Cloud Competition Heating Up, Carbonite Rolls Out File-Sync Software

1/22/13Follow @curtwoodward

Carbonite has long been known for one thing: Backing up your computer files. And for the customer, that means mostly staying out of your face.

If everything goes right, Carbonite’s software sits in the background, making copies of your valuable documents, photos, and other digital goodies. They’re uploaded to Carbonite’s servers, and there they sit, waiting in case your machine crashes.

Simple is good, right? Well, it turns out that in a world suddenly stuffed to the gills with “cloud” services for online file storage, Carbonite could risk getting lost in its customers’ minds.

“It’s so simple and it’s so quiet, it’s like having car insurance almost,” CEO Dave Friend says. “At the end of the year, you haven’t had an accident and you say, ‘Jesus, I wonder if I could do without that?’”

Boston-based Carbonite, which went public in 2011 (NASDAQ: CARB), is hoping to solve some of that stealthy conundrum with a new focus on software applications. The first of its new apps, called Currents, is showing up in a “beta” release today.

Currents finds copies of recently accessed files on a computer or other connected device and saves a copy on an online server. The files are then accessible on other devices that have the Currents app, and any changes get incorporated back into the original copy. Users can also send files to other people, let them make changes, and mark them up with notes and commentary.

If those features sound familiar, there’s good reason. Many professional software products are incorporating these kinds of online sharing and group-editing capabilities, including offerings from major public companies like Microsoft and Google, along with heavily funded private companies like Box and Dropbox. SugarSync, a smaller company, combines file-sharing features with digital backup similar to Carbonite.

In short, Carbonite’s territory is getting more crowded, and it’s probably not going to be enough to just offer file backup forever. And that means doing one of the things that’s traditionally the hardest for an established company—innovating.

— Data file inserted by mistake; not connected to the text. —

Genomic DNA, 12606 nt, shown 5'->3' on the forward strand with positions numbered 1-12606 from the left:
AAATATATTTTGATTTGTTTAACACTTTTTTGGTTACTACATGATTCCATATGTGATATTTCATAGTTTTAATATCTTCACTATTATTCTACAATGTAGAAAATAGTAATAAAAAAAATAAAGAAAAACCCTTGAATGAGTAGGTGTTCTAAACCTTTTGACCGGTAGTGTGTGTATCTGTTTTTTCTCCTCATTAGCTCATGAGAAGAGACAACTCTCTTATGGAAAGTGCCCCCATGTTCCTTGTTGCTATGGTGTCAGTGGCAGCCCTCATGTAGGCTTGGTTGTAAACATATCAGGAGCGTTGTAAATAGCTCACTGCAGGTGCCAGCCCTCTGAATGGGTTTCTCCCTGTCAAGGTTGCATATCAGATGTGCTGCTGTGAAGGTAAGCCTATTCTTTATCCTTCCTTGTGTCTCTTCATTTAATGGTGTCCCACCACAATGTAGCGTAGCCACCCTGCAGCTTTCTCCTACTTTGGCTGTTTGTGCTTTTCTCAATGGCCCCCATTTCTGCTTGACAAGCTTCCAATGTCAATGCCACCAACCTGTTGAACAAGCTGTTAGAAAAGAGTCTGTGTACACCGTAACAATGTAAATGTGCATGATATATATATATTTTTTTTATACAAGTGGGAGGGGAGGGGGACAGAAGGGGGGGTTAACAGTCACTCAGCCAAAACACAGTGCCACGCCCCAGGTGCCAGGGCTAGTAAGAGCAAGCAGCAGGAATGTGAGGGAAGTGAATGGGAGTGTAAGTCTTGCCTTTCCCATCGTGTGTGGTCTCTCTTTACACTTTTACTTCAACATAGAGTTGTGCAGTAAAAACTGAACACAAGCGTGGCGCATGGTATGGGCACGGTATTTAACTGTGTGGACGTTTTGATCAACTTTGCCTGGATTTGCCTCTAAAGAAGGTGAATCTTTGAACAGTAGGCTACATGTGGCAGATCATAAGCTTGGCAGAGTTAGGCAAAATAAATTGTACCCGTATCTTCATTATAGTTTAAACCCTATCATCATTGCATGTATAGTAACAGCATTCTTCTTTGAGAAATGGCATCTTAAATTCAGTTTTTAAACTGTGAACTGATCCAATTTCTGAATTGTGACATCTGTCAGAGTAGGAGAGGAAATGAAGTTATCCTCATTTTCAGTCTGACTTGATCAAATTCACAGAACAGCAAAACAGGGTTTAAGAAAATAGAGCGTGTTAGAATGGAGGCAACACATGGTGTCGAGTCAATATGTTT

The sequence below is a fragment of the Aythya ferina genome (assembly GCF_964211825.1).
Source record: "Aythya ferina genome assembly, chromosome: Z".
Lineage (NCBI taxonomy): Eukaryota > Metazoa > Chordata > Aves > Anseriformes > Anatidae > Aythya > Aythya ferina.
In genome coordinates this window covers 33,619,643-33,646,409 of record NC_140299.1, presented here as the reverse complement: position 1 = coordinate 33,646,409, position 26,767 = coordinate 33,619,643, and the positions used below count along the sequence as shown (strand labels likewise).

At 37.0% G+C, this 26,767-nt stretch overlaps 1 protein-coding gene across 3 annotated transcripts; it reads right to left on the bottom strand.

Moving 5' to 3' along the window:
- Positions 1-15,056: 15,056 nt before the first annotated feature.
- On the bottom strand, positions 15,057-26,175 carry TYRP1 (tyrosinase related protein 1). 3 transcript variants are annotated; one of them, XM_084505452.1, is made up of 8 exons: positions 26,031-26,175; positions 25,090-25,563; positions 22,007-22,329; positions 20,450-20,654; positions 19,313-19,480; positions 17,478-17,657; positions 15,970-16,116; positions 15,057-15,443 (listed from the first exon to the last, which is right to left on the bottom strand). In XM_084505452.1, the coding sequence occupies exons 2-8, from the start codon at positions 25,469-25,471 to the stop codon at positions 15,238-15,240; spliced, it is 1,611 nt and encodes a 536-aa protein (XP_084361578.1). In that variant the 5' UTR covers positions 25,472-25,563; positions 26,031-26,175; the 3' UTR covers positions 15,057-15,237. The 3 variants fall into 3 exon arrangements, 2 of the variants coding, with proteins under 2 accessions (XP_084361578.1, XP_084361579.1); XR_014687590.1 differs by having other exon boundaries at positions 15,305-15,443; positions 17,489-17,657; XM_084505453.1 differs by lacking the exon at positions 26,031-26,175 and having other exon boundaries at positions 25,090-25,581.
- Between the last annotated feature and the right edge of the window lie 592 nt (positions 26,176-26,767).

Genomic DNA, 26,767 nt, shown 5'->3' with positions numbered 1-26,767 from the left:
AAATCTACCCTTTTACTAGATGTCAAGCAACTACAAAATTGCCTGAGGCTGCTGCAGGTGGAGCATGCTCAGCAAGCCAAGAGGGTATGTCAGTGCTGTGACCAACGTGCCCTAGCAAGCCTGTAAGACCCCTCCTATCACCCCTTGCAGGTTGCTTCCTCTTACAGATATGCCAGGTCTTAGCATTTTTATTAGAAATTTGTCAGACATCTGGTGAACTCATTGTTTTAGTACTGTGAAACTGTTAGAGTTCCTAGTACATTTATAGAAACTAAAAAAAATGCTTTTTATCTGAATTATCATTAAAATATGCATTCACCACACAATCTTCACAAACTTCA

To get over that hill, Carbonite has set up a small team of developers and designers, called Carbonite Labs, that works on new projects out of the company’s headquarters. Friend, the company’s co-founder and a veteran tech executive, moved his office to the same floor the Labs team operates on, and now sits just a few feet away from their communal table of laptops and post-it covered windows.

Currents is the Carbonite Labs group’s first public project. Friend said it was important for the company to come up with a useful standalone application, rather than “just doing another Dropbox lookalike” by adding online storage.

“Frankly, I think that train’s left the station,” Friend says.

One of the points of distinction for Carbonite Currents is that it’s persistently looking for and saving the most recently accessed files on your machine, in the folders and locations you tell it to look. The Currents app then displays those files, in order of the most recently changed, going back for 30 days (access further back is seen as a possible premium feature).

With consumer cloud file-sharing services like Dropbox or Google Drive, the user has to save files to the connected folder. Just save them to the computer’s desktop on accident, and it stays there, never getting backed up.

“The real copy is in the cloud,” Friend says. “I think that’s the right way to think about these things. It shouldn’t matter what device you’re on—it’s just what device you’re working on last.”

Whether that pretty fine-point distinction will help draw users remains to be seen. But Carbonite clearly sees its more aggressive move into the application layer of the cloud as a necessity.

The company, which mostly serves individual professionals and small businesses who pay annual subscriptions for online backup, has been in a mad dash to build up its customer base.

Carbonite has seen its revenue grow from around $19 million in 2009 to $60.5 million in 2011. But it has never turned a profit, with most of its cash being plowed back into adding customers through sales and marketing. In 2011, that activity cost Carbonite some $37.7 million—more than half of its revenue.

Like all subscription businesses, Carbonite has to keep an eagle eye on “churn”—the percentage of subscribers who drop the service. And the company says that earlier experiments with added services, like the ability to access backed up files from other devices, have kept subscribers more loyal. Currents could also work that way, keeping customers around longer by offering extra value.

It also could be a way to get more people to subscribe to Carbonite’s bread-and-butter business by getting the company’s brand in front of more people To its credit, Carbonite isn’t hitting people over the head with the upsell: Currents is free, and you don’t have to have a Carbonite account to use it.

“That’s to be proven, but that’s a really big potential benefit to us. You make something that does one job really, really well, give it away, and see if it can become an on-ramp to paid subscription.”

And that experimental attitude means Carbonite Labs is probably a phenomenon to keep an eye on as competition over cloud-based software and storage heats up.

Curt Woodward is a senior editor for Xconomy based in Boston. Email: cwoodward@xconomy.com Follow @curtwoodward

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